October 26, 2005
Frantic tourists rush from Cancun
By Greg Brosnan and Noel Randewich
CANCUN, Mexico (Reuters) - George Palafox took his wife to
Cancun for its golden beaches and glorious weather but after
Hurricane Wilma tore up Mexico's Caribbean coast, he ended up
armed with rocks and chunks of broken pipe to defend her.
When Wilma ripped in from the Caribbean last Thursday,
about 20,000 tourists were forced out of luxury beachfront
hotels and into makeshift shelters across this popular resort.
Palafox, his wife and dozens of other foreign tourists
holed up inside an isolated school and had to arm themselves
with pipes and rocks when local residents warned them that
looters who were tearing apart stores in the area planned to go
after them next.
Although the thugs never came, the ordeal took its toll.
"There were 21 of us in a room, lying on a floor. We were
either praying or crying. I broke down and cried," Palafox, a
52 year-old Texan, said on Wednesday as he and his wife finally
struck lucky and got a plane ticket out.
"It has been like hell," he said, visibly relieved as they
made their way to Cancun's hurricane-battered airport on their
way home to San Antonio.
There was unbridled chaos at the airport and airline
offices in town as frantic tourists scrambled for flights after
six nights of sleeping alongside strangers with little food or
water, overflowing toilets and intense heat.
Police set up roadblocks outside the airport, allowing past
only those with firm reservations on flights leaving in the
next few hours. Everyone else was turned away.
In central Cancun, tourists who had formed lines from
before dawn checked their luggage with airline staff at a
makeshift desk in the middle of a muddy traffic circle. Nearby,
hundreds of others still stood in line.
IN THE DARK
"Oh, my God, I can't wait. I just want to go home," said
Karen Jensen, an American sitting in her wheelchair as her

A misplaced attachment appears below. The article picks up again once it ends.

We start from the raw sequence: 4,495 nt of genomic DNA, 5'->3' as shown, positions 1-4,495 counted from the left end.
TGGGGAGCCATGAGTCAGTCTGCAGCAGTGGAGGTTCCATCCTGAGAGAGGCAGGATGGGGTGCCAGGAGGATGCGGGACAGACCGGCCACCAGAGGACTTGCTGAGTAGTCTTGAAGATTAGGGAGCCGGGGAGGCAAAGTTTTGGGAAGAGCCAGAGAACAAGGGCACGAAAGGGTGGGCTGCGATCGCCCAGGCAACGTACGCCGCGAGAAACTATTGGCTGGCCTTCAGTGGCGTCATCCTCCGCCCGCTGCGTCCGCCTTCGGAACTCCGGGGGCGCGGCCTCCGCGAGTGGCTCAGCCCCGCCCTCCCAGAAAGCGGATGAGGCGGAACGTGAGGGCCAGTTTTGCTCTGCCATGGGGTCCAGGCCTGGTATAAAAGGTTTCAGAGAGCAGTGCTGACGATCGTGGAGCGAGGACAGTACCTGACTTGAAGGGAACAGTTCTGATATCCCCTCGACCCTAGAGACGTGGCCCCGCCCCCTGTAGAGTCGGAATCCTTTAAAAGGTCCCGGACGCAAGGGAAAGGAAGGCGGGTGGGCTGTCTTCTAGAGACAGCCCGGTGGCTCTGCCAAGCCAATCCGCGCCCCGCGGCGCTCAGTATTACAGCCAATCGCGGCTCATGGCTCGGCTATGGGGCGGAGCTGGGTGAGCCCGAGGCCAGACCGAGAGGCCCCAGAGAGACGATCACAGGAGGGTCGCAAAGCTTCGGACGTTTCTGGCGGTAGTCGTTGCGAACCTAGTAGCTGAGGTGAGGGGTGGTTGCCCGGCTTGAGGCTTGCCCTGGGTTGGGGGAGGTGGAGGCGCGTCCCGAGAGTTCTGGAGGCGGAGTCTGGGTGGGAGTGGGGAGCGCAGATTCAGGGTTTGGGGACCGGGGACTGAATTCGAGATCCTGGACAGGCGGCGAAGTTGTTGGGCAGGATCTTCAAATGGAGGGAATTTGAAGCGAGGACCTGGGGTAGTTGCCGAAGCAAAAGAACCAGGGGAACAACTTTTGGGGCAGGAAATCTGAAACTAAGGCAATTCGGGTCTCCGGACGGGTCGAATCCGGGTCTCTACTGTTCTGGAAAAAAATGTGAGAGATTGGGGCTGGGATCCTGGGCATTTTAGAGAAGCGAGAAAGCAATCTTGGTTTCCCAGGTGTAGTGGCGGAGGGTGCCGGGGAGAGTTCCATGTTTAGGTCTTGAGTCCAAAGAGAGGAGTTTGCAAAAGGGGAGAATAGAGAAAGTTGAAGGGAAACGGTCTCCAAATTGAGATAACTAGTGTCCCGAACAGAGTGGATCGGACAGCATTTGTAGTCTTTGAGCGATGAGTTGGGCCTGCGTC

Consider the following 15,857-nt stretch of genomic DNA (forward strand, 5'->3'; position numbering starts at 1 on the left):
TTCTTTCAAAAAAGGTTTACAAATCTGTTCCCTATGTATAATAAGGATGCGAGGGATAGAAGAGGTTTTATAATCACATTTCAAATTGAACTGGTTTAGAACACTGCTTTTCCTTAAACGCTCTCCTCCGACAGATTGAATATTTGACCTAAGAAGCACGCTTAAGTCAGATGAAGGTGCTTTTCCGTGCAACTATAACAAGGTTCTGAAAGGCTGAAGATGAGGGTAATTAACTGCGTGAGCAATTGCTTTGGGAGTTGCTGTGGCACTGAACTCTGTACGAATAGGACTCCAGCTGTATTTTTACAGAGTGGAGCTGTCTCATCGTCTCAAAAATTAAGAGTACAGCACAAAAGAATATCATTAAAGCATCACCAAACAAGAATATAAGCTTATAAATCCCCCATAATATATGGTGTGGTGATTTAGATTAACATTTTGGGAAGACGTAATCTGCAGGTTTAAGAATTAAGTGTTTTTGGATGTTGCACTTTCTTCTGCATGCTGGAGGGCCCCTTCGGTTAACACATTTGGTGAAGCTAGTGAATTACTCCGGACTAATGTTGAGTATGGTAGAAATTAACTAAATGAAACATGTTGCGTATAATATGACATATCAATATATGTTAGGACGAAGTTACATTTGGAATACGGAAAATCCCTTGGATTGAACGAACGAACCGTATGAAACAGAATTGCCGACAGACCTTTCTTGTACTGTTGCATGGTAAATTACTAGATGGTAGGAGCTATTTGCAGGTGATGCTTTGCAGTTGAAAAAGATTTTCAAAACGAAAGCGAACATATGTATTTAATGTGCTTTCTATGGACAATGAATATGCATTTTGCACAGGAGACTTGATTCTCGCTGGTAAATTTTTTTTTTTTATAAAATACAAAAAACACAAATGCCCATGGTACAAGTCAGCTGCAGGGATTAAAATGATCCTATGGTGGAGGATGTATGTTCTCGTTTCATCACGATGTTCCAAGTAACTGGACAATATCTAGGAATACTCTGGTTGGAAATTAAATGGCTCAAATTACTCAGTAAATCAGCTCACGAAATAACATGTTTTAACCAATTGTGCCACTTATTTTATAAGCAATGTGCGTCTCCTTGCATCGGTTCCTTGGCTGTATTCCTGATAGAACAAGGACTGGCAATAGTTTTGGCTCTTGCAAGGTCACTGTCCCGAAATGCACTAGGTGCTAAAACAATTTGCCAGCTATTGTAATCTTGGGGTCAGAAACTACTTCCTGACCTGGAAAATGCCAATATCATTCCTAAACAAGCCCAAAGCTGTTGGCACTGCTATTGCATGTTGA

husband tried to get tickets and she recalled their six nights
"I only have some light pain pills. It was tough trying to
move around people in the dark," she said. "I would not want to
do it again."
Up to a dozen people were killed by Wilma in Mexico, far
fewer than feared given the destruction it caused to Cancun,
the coral reef island of Cozumel and resorts along the "Maya
Much of the sand from Cancun's famous beaches was ripped
away by huge waves and major hotels were battered by the
storms, although most will be able to rebuild.
Some hope to open their doors again for at least part of
the high season between now and the end of the year, but others
said recovery would take longer.
Mexico's evacuation plan undoubtedly saved lives but many
tourists have felt abandoned in the days since.
"We had to loot shops to get food," said Scottish tourist
Mark Drysdale, who came on vacation with his brother. "It was
terrible. It was an absolute hell-hole."
At a hotel in downtown Cancun, tourists still spend cold
nights asleep on pool lounges and plastic chairs on the patio,
covered with towels and playing cards to pass the time.
There was very little privacy, much less the romance that
many had planned when they booked their Caribbean vacations.
"Thursday was our wedding anniversary and last night was
the first night we got to sleep side by side," said Lori Lohse